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AIBU?

Brother not acknowledging I’ve had a baby

21 replies

Brum1992 · 17/09/2022 18:52

My brother and his wife were unable to have children and have chosen to not adopt. i had a baby just over a week ago via c section. When I phoned my brother to let him know the baby had arrived, it was awkward and he hasn’t even asked since if we’re ok. We sent some messages about my dad’s birthday, and he didn’t even mention the fact that a new baby is here,. Over the years I’ve held back to not push anything for him with my other child so as to not upset him, but a part of me feels we shouldn’t have to hide away forever to not upset him. I can’t imagine how he feels, it’s heartbreaking to want a family and it not happen.

When it comes to things like Christmas, he expects us to jump and travel 6 hours to stay at theirs, yet doesn’t visit or make an effort for us. he won’t help my parents to visit (they’re fairly frail and can’t travel far). So when our son was born we ended up driving 7 hours when he was 9 weeks old so my parents could meet him. My brother happily came to meet my son at that point, but wouldn’t make the effort to help my parents, even though it was their first grandchild.

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Am I being unreasonable?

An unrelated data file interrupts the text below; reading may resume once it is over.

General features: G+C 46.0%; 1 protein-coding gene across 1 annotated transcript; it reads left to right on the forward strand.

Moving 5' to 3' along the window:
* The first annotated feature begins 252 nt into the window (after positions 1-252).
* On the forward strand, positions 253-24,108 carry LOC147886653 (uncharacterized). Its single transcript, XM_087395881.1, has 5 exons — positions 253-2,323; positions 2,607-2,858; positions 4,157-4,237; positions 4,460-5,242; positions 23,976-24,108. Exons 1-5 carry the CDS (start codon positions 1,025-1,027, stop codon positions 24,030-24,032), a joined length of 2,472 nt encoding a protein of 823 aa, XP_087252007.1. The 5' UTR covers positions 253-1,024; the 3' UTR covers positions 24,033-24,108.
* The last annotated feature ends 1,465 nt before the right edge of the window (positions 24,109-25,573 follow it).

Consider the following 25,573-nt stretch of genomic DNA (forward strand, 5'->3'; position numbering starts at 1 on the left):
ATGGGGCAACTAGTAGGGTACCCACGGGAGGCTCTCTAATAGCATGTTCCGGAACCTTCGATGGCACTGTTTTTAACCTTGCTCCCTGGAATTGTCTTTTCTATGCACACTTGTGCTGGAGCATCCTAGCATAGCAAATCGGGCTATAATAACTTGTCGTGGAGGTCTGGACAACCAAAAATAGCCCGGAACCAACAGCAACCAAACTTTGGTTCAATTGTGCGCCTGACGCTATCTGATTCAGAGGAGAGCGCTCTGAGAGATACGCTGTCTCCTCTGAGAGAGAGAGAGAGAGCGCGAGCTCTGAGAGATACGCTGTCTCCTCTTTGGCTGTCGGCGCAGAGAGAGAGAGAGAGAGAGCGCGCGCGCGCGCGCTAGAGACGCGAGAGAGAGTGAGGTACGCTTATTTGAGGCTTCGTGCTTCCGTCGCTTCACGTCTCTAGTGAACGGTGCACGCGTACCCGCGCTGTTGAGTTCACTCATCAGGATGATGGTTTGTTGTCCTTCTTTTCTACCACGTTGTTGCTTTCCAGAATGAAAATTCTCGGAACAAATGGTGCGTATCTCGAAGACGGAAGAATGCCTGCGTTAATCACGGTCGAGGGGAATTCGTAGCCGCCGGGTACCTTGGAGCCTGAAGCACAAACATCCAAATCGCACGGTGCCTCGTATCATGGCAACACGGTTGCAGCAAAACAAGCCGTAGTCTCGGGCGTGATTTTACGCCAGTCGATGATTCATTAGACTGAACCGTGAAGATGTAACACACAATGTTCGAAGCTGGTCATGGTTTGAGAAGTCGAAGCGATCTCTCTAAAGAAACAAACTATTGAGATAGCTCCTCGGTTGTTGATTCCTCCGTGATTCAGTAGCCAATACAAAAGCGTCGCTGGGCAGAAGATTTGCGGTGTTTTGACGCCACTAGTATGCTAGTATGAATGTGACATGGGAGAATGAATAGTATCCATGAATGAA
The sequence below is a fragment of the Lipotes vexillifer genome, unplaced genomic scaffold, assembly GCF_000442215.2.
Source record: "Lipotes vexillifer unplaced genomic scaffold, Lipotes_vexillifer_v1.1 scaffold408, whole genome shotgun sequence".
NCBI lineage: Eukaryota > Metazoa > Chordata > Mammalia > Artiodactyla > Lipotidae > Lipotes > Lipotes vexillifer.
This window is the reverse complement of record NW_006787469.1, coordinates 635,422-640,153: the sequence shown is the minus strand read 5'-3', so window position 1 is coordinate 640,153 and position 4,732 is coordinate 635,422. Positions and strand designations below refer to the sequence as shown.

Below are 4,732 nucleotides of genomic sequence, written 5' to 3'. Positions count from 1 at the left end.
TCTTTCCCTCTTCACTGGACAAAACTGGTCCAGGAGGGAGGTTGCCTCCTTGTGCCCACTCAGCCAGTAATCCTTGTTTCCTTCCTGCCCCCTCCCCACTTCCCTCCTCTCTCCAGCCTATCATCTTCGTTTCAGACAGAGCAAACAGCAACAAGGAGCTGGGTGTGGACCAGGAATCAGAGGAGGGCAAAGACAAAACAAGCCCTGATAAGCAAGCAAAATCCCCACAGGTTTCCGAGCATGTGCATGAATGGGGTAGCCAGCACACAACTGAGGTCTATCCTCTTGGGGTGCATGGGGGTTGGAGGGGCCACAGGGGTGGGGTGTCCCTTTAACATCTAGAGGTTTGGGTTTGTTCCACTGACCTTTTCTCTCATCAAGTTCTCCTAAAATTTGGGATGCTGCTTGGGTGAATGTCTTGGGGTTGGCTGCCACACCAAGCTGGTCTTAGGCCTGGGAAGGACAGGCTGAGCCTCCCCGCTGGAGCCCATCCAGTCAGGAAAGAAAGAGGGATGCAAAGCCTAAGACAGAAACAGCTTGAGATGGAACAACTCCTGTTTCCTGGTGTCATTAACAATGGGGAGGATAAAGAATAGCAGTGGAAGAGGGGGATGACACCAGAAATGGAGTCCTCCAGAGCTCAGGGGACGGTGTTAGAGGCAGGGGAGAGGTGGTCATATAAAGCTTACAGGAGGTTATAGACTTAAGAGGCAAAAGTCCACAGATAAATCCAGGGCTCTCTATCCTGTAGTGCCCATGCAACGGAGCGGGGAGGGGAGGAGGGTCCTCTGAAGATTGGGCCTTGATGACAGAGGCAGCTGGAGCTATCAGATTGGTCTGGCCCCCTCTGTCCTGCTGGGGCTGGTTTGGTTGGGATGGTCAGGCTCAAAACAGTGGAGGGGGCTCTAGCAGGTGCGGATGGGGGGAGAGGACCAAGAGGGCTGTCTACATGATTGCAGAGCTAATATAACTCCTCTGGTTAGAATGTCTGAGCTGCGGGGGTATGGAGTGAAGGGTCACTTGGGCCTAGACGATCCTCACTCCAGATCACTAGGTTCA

AIBU

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35965a · 17/09/2022 18:54

I would stop making an effort with him and back away a bit now. His situation is sad and you’re right that you shouldn’t have to hide away on his account. Congratulations on your new baby!

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Wibbly1008 · 17/09/2022 18:59

Sounds like He is just cutting it out as it is too painful. This is sad, really sad, but don’t let this stop you celebrating your baby. I would respect he is in a predicament and then back off and enjoy your baby. Send him good wishes but put your family first. Congrats by the way!

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Brum1992 · 17/09/2022 19:11

Thank you both. I will back off and leave the ball in his court.

How would you deal with situations where he expects us to travel to them? He can be quite pushy - and I know the situation is sad, but it’s very one sided. We’re really expected to jump
through hoops to suit what he wants (it’s always been the case. waaaay before kids). He can really push the whole “you’re my sister, you should do this”.I know it’ll come up this Christmas.

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QueSyrahSyrah · 17/09/2022 19:15

If they've backed off due to the new baby (congratulations by the way!) which is understandable in their position, are you sure it'll come up this Christmas? If it's too painful for them to even talk about now, will they want to be around a new baby at Christmas?

You're well within your rights to say no, you're having a quiet Christmas at home, if he does.

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toastofthetown · 17/09/2022 19:17

I don't think it's your brother's responsibility to facilitate a relationship between your children and your parents. When either you or your parents moved to be a seven hour drive from each other, surely it was obvious that traveling to meet in the future would be arduous and as your parents aged their ability to travel far would be restricted. I also don't think it's unfair for your brother to choose to visit you when your are nearby, but choose not to take the long trip to visit.

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Shmithecat2 · 17/09/2022 19:22